"This [middle-class] conception of the benefits of car ownership has always had a huge bait-and-switch component to it. In New York City in the 1940s it was no exception. When people looked at the price of a car, they didn't figure in $20-35 per month in garage rental. When they got their cars, many couldn't afford to pay and took their chances on the street. Garage owners now had to compete with free street parking and lowered their rates accordingly, which meant that they didn't have enough income to expand their facilities, and resorted to bribing the police.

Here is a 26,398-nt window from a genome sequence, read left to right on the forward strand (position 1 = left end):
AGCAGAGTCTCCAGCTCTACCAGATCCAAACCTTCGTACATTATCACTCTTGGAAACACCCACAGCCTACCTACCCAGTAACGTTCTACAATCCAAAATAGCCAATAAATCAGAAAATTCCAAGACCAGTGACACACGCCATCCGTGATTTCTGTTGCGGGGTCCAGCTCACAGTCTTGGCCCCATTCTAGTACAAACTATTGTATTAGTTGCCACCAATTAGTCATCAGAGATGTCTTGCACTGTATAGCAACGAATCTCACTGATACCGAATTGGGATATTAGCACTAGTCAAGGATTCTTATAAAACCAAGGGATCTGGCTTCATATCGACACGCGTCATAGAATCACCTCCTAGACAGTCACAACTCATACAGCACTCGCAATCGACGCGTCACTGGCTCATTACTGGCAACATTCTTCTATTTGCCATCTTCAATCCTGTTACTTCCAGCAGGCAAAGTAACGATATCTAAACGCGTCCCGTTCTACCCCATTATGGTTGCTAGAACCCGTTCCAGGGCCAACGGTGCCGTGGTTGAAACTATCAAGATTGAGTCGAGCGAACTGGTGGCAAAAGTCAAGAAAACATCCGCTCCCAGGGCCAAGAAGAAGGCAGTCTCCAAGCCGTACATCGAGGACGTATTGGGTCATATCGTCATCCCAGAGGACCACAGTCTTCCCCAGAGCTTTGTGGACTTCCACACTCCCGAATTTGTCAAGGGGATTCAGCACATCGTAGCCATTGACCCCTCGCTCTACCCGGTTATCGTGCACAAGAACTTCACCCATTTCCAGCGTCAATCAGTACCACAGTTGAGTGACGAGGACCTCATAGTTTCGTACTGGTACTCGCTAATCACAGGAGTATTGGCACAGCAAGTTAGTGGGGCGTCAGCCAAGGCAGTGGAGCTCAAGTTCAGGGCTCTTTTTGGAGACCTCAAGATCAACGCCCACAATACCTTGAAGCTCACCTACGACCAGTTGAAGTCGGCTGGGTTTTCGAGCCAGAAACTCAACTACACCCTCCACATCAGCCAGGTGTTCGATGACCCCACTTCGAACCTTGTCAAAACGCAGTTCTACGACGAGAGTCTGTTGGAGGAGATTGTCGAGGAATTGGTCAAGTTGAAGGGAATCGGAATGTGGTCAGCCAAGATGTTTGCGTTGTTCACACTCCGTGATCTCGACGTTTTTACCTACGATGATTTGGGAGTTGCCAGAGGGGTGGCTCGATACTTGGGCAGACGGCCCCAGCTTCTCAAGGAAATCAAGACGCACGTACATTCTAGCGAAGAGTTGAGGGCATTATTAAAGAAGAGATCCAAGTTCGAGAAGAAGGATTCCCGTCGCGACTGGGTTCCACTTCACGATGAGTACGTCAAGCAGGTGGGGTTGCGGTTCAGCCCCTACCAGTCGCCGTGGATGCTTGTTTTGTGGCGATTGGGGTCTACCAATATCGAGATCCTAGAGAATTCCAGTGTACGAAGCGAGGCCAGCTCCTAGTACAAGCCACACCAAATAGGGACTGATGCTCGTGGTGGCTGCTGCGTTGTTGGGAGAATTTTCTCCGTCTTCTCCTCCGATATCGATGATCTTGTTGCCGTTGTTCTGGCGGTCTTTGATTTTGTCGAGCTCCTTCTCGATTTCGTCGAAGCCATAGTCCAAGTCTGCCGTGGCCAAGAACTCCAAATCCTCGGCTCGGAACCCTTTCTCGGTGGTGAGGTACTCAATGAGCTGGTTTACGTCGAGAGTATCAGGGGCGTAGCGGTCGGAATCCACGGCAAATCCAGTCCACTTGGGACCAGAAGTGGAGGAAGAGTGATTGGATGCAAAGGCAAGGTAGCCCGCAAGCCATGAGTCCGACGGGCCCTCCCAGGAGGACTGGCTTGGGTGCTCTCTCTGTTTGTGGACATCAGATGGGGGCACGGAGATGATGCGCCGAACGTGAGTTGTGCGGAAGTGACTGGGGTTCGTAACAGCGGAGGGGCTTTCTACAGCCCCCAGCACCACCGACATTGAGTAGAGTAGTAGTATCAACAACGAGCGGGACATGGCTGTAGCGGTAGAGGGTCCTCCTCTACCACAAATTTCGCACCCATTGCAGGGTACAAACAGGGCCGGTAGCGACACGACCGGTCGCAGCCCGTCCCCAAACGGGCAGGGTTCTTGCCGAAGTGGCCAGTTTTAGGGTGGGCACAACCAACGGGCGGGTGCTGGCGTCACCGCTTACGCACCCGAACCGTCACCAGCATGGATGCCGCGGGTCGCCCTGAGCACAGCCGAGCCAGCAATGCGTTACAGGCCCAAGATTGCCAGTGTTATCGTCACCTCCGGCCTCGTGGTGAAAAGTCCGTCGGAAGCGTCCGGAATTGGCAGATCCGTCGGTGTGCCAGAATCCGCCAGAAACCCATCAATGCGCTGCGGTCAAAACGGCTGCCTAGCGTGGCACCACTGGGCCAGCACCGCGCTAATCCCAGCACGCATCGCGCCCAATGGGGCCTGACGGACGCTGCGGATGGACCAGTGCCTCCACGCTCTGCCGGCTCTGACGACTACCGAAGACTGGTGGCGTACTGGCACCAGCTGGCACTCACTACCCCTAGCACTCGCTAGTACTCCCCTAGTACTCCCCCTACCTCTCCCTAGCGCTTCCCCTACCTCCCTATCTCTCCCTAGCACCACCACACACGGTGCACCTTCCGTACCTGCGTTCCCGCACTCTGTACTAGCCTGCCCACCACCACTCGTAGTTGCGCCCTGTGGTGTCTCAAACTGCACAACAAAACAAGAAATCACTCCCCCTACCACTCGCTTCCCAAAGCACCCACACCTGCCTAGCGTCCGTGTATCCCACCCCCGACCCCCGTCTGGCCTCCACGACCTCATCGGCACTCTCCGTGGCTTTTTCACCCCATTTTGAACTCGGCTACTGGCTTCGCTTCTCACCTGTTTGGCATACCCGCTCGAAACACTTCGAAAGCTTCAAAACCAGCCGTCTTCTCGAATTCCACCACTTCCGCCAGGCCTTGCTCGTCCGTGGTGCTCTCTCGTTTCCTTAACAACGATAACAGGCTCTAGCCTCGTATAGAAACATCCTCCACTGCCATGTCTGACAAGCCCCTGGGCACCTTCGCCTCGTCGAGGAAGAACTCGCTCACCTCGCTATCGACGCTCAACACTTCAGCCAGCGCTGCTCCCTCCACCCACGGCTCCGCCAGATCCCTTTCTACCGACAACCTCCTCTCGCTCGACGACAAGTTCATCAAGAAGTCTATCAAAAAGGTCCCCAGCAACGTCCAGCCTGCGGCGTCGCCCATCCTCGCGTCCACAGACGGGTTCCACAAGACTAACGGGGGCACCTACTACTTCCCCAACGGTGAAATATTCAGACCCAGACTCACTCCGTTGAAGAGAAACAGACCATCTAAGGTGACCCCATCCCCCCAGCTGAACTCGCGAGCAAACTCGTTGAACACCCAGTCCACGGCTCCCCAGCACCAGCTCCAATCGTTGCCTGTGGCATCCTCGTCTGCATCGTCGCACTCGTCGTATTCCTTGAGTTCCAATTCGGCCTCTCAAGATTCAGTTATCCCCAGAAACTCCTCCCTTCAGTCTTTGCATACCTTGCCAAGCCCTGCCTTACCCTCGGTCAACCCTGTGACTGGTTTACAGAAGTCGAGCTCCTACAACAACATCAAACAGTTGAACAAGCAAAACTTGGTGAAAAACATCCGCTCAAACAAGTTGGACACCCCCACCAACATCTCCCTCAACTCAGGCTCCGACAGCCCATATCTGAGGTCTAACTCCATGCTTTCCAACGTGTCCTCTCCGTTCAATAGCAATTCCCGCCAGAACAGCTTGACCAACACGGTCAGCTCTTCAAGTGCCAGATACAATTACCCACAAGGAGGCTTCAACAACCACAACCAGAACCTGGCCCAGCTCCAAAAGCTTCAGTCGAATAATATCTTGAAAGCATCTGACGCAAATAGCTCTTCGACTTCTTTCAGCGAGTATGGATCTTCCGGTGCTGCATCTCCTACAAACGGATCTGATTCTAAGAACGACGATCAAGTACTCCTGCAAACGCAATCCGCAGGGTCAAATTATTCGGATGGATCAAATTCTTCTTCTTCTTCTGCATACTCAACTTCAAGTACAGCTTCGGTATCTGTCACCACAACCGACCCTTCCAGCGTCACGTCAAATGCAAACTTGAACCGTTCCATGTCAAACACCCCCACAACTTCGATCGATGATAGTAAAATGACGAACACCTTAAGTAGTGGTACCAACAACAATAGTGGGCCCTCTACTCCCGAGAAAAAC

"These social-climbing drivers felt cheated, but they didn't take their anger out on the car dealers. No, they felt that the city owed them the free parking necessary to make their cars as affordable as they thought." The right to free parking in 1940s New YorkThere are therefore two clashing trends: as cities grow in size, the cost of a buying a car declines relative to increases in income and housing cost, yet the actual cost of storing a vehicle is, or should be, increasing rapidly, since cars, like houses, occupy a significant amount of valuable space. Rather than taking the common-sense Japanese approach of the shako shomeisho (proof of parking), however, American states and cities have engaged in onerous mandatory inclusionary zoning for cars (parking minimums), zoning exemptions (e.g. not counting garages toward FAR limits and allowing parking, but not housing, in mandated setbacks), tax exemptions (only 16 states maintain a personal property tax that covers automobiles) and fringe benefits (the commuter parking benefit), in addition to rent-free public housing for cars (overnight on-street parking). Whereas in 1940, buying and operating a car to escape urban housing costs simply shifted the balance of expenses, with a car costing almost half as much as the median home, in 2010 the prospect of doing so was much more economically feasible. No doubt many of those New Yorkers of the 1940s and 1950s eventually drove those cars out of their subsidized parking spaces and off to the far reaches of Nassau, Bergen and Westchester Counties, and who could blame them?